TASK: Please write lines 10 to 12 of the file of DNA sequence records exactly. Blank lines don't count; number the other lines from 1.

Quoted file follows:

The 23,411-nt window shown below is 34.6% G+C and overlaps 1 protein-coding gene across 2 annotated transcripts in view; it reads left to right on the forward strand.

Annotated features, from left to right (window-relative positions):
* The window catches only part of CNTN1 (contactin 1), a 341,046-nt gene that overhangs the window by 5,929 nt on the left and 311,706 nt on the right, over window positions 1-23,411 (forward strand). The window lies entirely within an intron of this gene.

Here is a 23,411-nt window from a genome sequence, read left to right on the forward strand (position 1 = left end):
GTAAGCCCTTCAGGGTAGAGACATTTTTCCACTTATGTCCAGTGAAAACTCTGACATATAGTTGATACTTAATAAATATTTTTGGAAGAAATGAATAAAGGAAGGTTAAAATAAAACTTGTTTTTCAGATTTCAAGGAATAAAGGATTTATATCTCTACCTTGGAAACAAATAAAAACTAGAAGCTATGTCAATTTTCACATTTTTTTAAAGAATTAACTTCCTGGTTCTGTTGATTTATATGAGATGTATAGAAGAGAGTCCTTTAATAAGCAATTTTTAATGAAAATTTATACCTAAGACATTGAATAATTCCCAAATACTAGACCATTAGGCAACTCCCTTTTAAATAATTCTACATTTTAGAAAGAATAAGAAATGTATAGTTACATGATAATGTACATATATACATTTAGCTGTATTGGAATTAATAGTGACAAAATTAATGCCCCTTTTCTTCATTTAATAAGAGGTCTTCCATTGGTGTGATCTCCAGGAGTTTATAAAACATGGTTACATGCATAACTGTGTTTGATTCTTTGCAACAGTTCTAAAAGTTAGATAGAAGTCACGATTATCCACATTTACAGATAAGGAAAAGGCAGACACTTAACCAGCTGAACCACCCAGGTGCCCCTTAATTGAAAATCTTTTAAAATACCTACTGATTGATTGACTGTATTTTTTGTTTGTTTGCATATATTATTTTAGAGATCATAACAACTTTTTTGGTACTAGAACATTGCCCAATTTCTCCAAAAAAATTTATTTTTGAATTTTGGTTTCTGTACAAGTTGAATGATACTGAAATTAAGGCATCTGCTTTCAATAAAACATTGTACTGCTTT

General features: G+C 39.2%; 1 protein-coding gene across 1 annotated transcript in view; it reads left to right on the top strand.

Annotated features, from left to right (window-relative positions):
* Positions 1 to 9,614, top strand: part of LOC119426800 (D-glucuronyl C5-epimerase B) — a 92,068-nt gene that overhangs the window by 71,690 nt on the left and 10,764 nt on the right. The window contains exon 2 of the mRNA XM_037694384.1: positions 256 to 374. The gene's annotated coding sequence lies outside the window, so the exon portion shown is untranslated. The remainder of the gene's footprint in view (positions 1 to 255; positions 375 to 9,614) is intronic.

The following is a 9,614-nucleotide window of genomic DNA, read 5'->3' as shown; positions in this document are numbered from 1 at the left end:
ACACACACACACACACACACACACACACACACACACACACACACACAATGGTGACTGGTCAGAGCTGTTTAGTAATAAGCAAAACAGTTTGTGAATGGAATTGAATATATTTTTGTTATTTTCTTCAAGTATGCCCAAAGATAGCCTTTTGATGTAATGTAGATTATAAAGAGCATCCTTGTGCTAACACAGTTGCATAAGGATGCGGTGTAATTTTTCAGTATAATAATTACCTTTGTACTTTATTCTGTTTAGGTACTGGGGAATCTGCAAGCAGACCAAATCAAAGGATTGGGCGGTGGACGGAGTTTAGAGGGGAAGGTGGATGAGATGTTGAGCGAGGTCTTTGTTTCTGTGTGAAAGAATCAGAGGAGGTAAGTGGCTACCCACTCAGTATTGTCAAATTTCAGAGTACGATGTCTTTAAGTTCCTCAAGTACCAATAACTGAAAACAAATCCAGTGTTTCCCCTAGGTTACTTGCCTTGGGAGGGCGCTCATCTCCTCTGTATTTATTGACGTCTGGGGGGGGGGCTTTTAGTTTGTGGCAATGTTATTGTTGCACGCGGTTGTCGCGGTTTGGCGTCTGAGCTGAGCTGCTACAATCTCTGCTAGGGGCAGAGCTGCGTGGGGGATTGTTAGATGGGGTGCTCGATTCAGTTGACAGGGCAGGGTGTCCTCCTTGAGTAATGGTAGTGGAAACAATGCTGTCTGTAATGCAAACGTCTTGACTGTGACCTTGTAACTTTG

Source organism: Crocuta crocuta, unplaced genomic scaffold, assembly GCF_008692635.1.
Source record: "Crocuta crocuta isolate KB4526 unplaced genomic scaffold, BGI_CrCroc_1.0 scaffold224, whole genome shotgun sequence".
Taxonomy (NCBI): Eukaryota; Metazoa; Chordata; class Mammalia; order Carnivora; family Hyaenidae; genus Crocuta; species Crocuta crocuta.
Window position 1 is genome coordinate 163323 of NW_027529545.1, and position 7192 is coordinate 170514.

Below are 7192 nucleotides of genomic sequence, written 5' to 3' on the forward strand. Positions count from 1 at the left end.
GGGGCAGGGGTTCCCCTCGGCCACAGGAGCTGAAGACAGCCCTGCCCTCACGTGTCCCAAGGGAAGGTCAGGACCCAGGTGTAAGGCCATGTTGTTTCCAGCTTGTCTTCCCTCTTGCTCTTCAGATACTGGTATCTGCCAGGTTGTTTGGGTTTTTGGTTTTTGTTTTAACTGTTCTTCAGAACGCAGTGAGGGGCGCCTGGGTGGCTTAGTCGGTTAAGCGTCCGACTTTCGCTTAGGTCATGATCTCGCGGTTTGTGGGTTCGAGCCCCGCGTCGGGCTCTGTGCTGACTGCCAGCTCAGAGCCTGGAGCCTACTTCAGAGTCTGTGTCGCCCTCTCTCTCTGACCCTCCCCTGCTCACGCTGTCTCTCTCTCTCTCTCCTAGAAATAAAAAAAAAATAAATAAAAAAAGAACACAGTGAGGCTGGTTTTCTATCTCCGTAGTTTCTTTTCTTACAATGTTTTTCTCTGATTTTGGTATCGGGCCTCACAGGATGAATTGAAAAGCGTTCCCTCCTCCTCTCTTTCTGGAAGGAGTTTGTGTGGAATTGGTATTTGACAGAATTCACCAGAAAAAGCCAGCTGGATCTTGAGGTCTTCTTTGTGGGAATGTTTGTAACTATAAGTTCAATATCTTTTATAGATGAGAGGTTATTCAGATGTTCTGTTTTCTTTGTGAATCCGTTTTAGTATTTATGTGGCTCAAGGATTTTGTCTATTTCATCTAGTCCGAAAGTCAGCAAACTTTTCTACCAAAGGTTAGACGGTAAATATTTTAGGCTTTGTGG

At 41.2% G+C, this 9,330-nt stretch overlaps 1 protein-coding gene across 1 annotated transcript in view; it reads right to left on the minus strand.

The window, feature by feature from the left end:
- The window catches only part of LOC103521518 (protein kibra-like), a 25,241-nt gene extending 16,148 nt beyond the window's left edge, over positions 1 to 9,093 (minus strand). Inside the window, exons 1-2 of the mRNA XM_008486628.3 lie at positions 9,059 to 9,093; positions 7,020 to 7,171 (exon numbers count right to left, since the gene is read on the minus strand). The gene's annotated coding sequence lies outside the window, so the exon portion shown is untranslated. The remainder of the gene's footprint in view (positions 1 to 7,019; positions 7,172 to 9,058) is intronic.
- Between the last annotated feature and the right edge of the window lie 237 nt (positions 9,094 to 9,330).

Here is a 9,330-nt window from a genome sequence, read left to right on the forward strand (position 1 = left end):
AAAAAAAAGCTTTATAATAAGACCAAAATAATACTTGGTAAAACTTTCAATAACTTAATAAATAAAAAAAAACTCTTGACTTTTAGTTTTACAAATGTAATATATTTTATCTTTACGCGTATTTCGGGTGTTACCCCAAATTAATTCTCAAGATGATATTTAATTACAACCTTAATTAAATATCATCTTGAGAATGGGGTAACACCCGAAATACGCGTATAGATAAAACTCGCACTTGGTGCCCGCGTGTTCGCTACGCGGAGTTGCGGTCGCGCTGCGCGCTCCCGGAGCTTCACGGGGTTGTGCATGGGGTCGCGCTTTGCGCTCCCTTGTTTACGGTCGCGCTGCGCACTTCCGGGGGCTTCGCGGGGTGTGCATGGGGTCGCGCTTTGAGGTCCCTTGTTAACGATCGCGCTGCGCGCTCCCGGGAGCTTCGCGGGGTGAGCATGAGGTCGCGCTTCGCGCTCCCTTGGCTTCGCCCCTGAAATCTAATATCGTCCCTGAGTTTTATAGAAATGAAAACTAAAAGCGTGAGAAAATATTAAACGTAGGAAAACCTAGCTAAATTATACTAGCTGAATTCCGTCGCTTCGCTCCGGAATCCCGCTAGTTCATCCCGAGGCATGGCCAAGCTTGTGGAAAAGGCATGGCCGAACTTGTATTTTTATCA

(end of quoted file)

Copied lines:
ACACACACACACACACACACACACACACACACACACACACACACACAATGGTGACTGGTCAGAGCTGTTTAGTAATAAGCAAAACAGTTTGTGAATGGAATTGAATATATTTTTGTTATTTTCTTCAAGTATGCCCAAAGATAGCCTTTTGATGTAATGTAGATTATAAAGAGCATCCTTGTGCTAACACAGTTGCATAAGGATGCGGTGTAATTTTTCAGTATAATAATTACCTTTGTACTTTATTCTGTTTAGGTACTGGGGAATCTGCAAGCAGACCAAATCAAAGGATTGGGCGGTGGACGGAGTTTAGAGGGGAAGGTGGATGAGATGTTGAGCGAGGTCTTTGTTTCTGTGTGAAAGAATCAGAGGAGGTAAGTGGCTACCCACTCAGTATTGTCAAATTTCAGAGTACGATGTCTTTAAGTTCCTCAAGTACCAATAACTGAAAACAAATCCAGTGTTTCCCCTAGGTTACTTGCCTTGGGAGGGCGCTCATCTCCTCTGTATTTATTGACGTCTGGGGGGGGGGCTTTTAGTTTGTGGCAATGTTATTGTTGCACGCGGTTGTCGCGGTTTGGCGTCTGAGCTGAGCTGCTACAATCTCTGCTAGGGGCAGAGCTGCGTGGGGGATTGTTAGATGGGGTGCTCGATTCAGTTGACAGGGCAGGGTGTCCTCCTTGAGTAATGGTAGTGGAAACAATGCTGTCTGTAATGCAAACGTCTTGACTGTGACCTTGTAACTTTG

Source organism: Crocuta crocuta, unplaced genomic scaffold, assembly GCF_008692635.1.
Source record: "Crocuta crocuta isolate KB4526 unplaced genomic scaffold, BGI_CrCroc_1.0 scaffold224, whole genome shotgun sequence".